Blog

Employment in Early Recovery

You got the job sign illustrating employment

Completing an addiction recovery program is a great achievement. However, addiction is a chronic disease and recovery is a lifelong journey. To successfully maintain and thrive while living a sober lifestyle, you must carefully plan your next steps.

While finding a job may feel like the most important next step after addiction treatment, it is important to take things slowly and to always keep recovery as your number one priority.

Relapse Risks

If you are leaving a residential treatment program, you may find transitioning to a more independent living situation especially stressful. You may be faced with relapse triggers, relationships in need of repair, the need to find a job or return to school, and other challenges.

The risk of relapse is greatest during the first 90 days of abstinence, so it is especially important in early recovery to avoid people, places, and activities that have triggered past addictive behavior. If the work environment or co-workers at your previous jobs triggered your addictive behavior, you need to find alternate work opportunities.

Take time to determine what work situation would make you happiest, as well as what situations you want to avoid. Consider the fact that stress and exhaustion increase the risk of relapse, so you want to minimize a work situation that is overly stressful or demands long hours.

Commit to a healthy work-life balance. This may mean working part-time initially until your sober lifestyle becomes more firmly engrained into your life.

Looking for Work

Many addiction treatment programs provide employment coaching to their clients, including resume building and interview skill workshops. They can also connect you with resources that specialize in helping those in recovery find jobs.

If you apply for a job where your potential employer does not know you are in recovery, it is up to you whether or not to disclose that information. Under such laws as the Americans with Disabilities Act (ADA) and the Workforce Investment Act, you are protected against discrimination due to any past alcohol or drug use. An employer is only allowed to ask an applicant if they are currently using illegal drugs.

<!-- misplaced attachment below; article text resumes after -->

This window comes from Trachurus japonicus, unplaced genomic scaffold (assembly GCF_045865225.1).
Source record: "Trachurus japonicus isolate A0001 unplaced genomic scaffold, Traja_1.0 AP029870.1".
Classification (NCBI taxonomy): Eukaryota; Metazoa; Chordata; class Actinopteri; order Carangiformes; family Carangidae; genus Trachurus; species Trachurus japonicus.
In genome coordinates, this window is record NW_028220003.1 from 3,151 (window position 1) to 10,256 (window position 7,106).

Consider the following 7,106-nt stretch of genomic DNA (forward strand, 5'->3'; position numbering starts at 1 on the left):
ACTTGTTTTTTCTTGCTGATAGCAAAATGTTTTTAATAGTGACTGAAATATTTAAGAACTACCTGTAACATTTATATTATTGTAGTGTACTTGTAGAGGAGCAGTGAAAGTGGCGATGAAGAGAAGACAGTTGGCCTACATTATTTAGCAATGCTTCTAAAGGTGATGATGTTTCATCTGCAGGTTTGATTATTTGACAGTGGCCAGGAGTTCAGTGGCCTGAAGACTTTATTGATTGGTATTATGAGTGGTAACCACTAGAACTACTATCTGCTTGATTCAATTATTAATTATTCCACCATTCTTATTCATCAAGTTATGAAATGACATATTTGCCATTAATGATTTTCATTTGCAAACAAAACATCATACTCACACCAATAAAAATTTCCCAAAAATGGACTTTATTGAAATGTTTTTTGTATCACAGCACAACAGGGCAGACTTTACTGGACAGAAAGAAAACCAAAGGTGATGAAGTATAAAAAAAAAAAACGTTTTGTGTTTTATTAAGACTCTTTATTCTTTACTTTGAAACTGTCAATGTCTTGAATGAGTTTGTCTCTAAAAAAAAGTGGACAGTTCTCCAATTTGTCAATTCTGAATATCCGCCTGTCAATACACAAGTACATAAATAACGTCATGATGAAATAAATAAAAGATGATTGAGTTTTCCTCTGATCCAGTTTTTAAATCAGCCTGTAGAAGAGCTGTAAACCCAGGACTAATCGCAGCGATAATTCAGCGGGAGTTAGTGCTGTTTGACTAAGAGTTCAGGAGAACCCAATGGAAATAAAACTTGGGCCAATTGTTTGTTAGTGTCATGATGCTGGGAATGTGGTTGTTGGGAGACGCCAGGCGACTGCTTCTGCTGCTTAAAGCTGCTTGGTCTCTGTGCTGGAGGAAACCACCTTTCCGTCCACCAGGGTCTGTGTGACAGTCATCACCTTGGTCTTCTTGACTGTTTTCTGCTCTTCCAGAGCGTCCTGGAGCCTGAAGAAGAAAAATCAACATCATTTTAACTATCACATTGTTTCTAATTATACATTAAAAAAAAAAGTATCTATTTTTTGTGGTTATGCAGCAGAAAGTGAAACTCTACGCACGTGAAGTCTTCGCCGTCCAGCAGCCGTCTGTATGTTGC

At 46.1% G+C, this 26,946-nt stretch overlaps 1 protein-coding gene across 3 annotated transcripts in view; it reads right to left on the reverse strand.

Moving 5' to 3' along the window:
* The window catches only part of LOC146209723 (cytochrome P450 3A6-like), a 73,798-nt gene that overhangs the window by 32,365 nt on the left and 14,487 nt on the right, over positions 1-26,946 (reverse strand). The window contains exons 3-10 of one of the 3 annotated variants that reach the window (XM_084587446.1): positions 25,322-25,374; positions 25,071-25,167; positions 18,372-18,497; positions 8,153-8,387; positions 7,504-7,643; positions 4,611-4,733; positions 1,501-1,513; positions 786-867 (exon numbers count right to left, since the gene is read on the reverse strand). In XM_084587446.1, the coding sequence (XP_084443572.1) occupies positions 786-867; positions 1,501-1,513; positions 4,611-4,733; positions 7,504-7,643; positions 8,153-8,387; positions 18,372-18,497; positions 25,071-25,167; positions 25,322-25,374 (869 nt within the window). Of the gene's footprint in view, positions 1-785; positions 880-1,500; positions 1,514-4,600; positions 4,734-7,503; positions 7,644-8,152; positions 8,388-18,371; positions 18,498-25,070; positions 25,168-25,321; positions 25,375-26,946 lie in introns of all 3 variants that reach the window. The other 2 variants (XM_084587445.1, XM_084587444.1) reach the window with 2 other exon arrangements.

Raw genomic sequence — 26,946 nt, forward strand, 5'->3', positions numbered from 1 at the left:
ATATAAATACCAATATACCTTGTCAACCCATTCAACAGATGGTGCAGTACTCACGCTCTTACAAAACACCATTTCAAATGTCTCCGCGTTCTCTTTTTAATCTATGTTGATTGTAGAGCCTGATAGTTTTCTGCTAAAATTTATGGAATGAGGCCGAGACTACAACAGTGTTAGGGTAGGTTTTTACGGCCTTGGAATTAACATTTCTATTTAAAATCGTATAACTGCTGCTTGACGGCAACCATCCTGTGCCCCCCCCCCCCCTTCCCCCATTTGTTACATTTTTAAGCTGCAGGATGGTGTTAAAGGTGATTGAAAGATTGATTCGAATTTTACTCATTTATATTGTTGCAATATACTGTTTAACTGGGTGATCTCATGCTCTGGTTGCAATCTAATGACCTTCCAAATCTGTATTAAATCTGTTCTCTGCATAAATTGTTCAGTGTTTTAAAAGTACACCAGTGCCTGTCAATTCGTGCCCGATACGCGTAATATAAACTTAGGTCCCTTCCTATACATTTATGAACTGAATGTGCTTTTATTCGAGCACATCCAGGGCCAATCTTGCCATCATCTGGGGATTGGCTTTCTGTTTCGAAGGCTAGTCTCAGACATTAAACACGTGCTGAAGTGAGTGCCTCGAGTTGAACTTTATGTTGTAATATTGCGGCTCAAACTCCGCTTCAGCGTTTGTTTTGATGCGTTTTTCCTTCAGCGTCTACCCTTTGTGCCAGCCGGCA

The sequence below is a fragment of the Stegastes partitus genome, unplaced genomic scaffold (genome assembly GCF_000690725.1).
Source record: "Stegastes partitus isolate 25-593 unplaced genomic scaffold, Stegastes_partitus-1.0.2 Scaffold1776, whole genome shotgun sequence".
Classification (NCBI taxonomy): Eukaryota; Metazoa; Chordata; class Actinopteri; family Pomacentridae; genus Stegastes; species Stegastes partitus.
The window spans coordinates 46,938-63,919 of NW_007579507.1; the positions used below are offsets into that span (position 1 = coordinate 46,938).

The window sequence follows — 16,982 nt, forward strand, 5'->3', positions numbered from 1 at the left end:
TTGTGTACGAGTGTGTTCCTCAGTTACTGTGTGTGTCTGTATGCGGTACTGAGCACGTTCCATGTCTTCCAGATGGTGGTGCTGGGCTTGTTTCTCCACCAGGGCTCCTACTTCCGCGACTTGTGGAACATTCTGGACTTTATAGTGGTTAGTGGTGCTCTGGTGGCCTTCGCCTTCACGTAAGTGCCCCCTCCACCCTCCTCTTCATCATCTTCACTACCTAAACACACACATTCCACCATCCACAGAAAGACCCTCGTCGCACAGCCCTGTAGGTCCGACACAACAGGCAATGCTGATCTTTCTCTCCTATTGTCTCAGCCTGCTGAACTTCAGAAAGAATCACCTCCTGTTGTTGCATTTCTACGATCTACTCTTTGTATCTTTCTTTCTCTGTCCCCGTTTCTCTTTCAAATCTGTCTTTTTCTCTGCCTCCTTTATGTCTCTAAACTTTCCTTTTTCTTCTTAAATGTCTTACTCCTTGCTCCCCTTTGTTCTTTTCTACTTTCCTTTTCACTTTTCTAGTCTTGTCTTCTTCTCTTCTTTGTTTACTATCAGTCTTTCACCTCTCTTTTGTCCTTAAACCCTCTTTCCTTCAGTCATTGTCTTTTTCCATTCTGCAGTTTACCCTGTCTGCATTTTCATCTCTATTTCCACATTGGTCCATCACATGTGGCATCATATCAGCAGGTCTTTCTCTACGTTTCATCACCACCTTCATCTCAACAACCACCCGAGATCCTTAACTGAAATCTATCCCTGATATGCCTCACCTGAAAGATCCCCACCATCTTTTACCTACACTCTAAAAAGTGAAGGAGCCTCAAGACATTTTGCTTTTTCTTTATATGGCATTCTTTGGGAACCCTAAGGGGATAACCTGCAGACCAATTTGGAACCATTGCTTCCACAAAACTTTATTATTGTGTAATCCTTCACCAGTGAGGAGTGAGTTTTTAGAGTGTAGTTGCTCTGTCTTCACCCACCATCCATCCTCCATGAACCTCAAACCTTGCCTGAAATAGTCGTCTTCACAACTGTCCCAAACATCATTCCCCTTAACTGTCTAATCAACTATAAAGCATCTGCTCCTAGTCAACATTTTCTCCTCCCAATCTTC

If you were convicted of a crime related to your alcohol or drug use, you will generally need to report that to a potential employer. In this case, you may want to attach a letter to your application explaining that you have successfully completed a treatment program and are committed to living a sober life.

As you look at job postings, keep your recovery goals firmly in mind. If you find a job that sounds perfect, but you’re not qualified, don’t immediately dismiss the job. Find out if there is an entry-level position or internship that could help you achieve the necessary qualifications.

If a certification or degree is required but you are not financially able to pay for school, investigate whether your state unemployment office offers free schooling. For instance, the Florida Reemployment Assistance Program offers a variety of free classes and certification programs for Florida residents, in addition to employment assistance.

Other Resources

  • Connect with the United States Department of Labor’s Career One Stop to explore careers, find training, and locate jobs.
  • Check out America in Recovery, a non-profit organization that connects employers who are open to hiring those in recovery with prospective employees.
  • Websites like Indeed.com and Monster.com offer hundreds of job postings. Once you create an online resume, you can easily apply to available jobs.

Remember that working your recovery program is more important than anything else. Take time to find a work situation that supports your recovery.

Turning Point of Tampa has been offering Licensed Residential Treatment for Addiction, Eating Disorders and Dual Diagnosis in Tampa since 1987. If you need help or know someone who does, please contact our admissions department at 813-882-3003800-397-3006 or admissions@tpoftampa.com.